High Turnout as France Votes in Parliamentary Election that could Usher in Far Right

French voters flocked to the polls on Sunday in the first round of a snap parliamentary election that could usher in the country’s first far-right government since World War Two, a potential sea change at the heart of the European Union.
President Emmanuel Macron stunned the country when he called the vote after his centrist alliance was crushed in European elections this month by Marine Le Pen’s National Rally (RN). Her eurosceptic, anti-immigrant party was a longtime pariah but is now closer to power than it has ever been.

Marine Le Pen, Henin-Beaumont, France, 30th June, 2024

Polls opened at 0600 GMT and will close at 1600 GMT in small towns and cities, with an 1800 GMT finish in the bigger cities, when the first exit polls for the night and seat projections for the decisive second round a week later are expected.
Participation was high, underlining how France’s rumbling political crisis has energized the electorate. By 1500 GMT, turnout was nearly 60%, compared with 39.42% two years ago – the highest comparable turnout figures since the 1986 legislative vote, Ipsos France’s research director Mathieu Gallard said.

France’s electoral system can make it hard to estimate the precise distribution of seats in the 577-seat National Assembly, and the final outcome will not be known until the end of the second round of voting on July 7.

“We are going to win an absolute majority,” Le Pen said in a newspaper interview on Wednesday, predicting that her protégé, 28-year-old Jordan Bardella, would be prime minister.
She has sought to detoxify a party known for racism and antisemitism, a tactic that has worked amid voter anger at Macron, the high cost of living and growing concerns over immigration.

In Hénin-Beaumont, a town in Le Pen’s constituency in northern France where she may be re-elected in the first round, 67-year-old Denis Ledieu said people were suffering due to the long-term deindustrializaton of the region.

“So if the (RN) promises them things, then why not? They want to try it out, I think,” he said.
In Garches, a small town near Paris, a woman screamed “It’s shameful, it’s shameful” as Bardella arrived to cast his vote.

“They even invited the leftists,” he said.
On the other side of Paris, in the town of Meaux, 51-year-old Mylène Diop said she had voted for the New Popular Front, a hastily assembled left-wing coalition polling in second. She said it was “the most important election” of her life.

“The RN is at the gates of power and you see the aggressiveness of people and the racist speech that has been unleashed,” she said.

If the RN does win an absolute majority, French diplomacy could be headed for an unprecedented period of turbulence: with Macron – who has said he will continue his presidency until the end of his term in 2027 – and Bardella jostling for the right to speak for France.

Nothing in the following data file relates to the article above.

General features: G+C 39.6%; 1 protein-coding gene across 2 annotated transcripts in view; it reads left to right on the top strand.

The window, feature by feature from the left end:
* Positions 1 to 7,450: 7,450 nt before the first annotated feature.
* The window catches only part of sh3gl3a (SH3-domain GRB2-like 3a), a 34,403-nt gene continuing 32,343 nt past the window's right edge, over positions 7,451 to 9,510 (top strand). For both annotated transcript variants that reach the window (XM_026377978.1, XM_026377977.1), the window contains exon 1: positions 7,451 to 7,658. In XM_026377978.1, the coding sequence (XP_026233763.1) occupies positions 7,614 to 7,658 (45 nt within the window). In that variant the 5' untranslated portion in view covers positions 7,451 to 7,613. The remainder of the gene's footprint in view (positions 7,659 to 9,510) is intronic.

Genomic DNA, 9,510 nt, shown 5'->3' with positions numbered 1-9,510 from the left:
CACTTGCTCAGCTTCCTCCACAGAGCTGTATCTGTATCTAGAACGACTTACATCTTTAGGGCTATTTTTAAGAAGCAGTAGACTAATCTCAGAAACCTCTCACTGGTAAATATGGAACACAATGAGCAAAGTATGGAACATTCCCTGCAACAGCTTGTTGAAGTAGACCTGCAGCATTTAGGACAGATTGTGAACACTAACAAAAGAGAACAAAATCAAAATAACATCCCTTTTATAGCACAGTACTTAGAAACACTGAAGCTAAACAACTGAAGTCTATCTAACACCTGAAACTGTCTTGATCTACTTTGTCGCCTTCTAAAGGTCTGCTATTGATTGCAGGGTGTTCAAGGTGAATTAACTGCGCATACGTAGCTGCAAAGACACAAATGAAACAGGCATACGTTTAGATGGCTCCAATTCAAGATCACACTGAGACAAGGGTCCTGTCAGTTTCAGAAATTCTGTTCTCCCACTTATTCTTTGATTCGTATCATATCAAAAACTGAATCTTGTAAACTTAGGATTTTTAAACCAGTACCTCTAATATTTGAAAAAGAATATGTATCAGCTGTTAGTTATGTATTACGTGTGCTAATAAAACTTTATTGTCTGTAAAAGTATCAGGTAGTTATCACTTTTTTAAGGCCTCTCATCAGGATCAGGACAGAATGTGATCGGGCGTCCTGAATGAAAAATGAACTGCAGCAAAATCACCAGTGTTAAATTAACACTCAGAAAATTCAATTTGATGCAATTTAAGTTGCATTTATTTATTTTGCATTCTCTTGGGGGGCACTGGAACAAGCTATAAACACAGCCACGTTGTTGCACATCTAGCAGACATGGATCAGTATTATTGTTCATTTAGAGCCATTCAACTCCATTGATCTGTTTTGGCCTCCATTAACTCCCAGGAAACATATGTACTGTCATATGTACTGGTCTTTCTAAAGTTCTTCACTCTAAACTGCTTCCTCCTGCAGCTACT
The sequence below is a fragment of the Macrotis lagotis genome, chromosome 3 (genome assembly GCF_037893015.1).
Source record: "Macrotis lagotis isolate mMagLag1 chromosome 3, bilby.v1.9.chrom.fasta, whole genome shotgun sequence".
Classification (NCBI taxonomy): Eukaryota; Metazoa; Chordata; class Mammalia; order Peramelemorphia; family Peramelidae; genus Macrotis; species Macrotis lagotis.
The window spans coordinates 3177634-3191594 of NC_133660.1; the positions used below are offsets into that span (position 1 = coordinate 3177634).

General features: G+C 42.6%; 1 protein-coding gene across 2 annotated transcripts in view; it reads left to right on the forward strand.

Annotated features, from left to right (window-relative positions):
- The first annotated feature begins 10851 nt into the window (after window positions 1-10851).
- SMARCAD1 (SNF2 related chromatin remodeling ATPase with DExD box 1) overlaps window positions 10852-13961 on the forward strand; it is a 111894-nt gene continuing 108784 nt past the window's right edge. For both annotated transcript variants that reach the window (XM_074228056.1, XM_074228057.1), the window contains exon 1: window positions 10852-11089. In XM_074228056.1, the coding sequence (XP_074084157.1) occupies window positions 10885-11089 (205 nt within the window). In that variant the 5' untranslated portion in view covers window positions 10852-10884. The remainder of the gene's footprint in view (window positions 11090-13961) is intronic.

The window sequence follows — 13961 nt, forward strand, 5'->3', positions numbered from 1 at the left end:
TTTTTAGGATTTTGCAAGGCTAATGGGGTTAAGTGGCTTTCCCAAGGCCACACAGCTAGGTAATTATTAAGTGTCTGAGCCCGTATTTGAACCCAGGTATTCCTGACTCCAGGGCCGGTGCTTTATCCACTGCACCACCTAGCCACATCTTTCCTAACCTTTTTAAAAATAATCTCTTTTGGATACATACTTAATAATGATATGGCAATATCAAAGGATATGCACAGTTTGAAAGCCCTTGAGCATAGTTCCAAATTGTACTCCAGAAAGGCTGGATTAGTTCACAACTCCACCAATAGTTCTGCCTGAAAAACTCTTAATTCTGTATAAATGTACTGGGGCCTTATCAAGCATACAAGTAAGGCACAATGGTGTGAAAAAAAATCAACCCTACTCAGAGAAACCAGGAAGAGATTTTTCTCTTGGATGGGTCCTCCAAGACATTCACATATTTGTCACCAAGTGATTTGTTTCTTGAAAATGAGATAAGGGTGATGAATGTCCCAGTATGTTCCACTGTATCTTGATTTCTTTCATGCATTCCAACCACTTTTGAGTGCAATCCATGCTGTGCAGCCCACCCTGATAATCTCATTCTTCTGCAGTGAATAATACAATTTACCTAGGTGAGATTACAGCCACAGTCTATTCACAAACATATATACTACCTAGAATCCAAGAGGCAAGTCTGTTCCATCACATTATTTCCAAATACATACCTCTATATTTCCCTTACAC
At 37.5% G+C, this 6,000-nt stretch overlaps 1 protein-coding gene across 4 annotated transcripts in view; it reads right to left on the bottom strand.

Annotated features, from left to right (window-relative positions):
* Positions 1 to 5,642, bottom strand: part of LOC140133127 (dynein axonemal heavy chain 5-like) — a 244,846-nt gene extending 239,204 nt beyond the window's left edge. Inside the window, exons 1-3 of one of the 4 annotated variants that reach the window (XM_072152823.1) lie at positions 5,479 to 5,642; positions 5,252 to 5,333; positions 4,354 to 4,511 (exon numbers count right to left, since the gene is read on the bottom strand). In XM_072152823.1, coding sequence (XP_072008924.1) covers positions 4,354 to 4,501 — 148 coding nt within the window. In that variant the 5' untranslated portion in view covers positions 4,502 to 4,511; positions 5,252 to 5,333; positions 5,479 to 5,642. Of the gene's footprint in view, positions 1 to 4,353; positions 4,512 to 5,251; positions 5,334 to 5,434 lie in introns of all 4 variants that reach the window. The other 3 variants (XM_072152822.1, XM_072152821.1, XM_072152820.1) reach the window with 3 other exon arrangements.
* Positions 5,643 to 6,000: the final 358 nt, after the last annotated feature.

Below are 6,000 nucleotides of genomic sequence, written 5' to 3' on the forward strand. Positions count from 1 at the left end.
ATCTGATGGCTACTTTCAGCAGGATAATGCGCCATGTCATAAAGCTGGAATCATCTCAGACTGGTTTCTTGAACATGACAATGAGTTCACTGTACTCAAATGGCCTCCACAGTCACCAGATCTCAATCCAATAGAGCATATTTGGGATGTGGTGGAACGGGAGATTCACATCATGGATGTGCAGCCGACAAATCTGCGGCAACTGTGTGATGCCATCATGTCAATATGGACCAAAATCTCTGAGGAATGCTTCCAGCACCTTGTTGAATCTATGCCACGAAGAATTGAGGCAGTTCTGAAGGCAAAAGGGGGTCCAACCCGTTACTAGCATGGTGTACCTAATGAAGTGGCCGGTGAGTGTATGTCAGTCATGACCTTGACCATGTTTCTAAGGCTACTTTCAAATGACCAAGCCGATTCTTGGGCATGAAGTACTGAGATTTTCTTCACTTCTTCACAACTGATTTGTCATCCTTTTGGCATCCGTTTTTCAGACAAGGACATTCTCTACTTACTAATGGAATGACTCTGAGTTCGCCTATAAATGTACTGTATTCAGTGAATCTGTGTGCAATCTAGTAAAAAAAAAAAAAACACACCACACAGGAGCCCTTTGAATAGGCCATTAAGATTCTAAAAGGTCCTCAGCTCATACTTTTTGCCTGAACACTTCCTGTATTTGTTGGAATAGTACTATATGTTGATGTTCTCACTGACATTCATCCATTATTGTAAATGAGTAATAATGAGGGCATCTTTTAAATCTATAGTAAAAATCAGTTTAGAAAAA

France has had three periods of “cohabitation” – when the president and government are from opposite political camps – in its post-war history, but none with such radically divergent world views competing at the top of the state.
Bardella says he would challenge Macron on global issues. France could lurch from a pillar of the EU to a thorn in its side, demanding a rebate of its contribution to the EU budget, clashing with Brussels over European Commission jobs and reversing Macron’s calls for greater EU unity on defence.

A clear RN victory would also bring uncertainty as to where France stands on the Russia-Ukraine war. Le Pen has a history of pro-Russian sentiment and while the party now says it would help Ukraine defend itself against Russian invaders, it has also set out red lines, such as refusing to provide long-range missiles.


Opinion polls have suggested the RN has a comfortable lead of 33%-36% of the popular vote, with the New Popular Front in second place on 28%-31% and Macron’s centrist alliance in third on 20%-23%.

The New Popular Front includes a wide range of parties, from the moderate centre-left to the hard-left, eurosceptic, anti-NATO party France Unbowed, led by one of Macron’s most vitriolic opponents, Jean-Luc Melenchon.

How the poll numbers will translate into seats in the National Assembly is hard to predict because of how the election works, said Vincent Martigny, professor of political science at the University of Nice and the Ecole Polytechnique.

Candidates can be elected in the first round if they win an absolute majority of votes in their constituency, but that is rare. Most constituencies will need a second round involving all candidates who received votes from at least 12.5% of registered voters in the first round. The top scorer wins.

“If you have a very high level of participation you might have a third or fourth party that is getting into the struggle. So then of course there’s a risk of split voting and we know that the split vote favours the National Rally,” Martigny said.
For decades, as the RN steadily gained popularity, voters and parties joined forces to block it from winning power, but that may not hold true this time.

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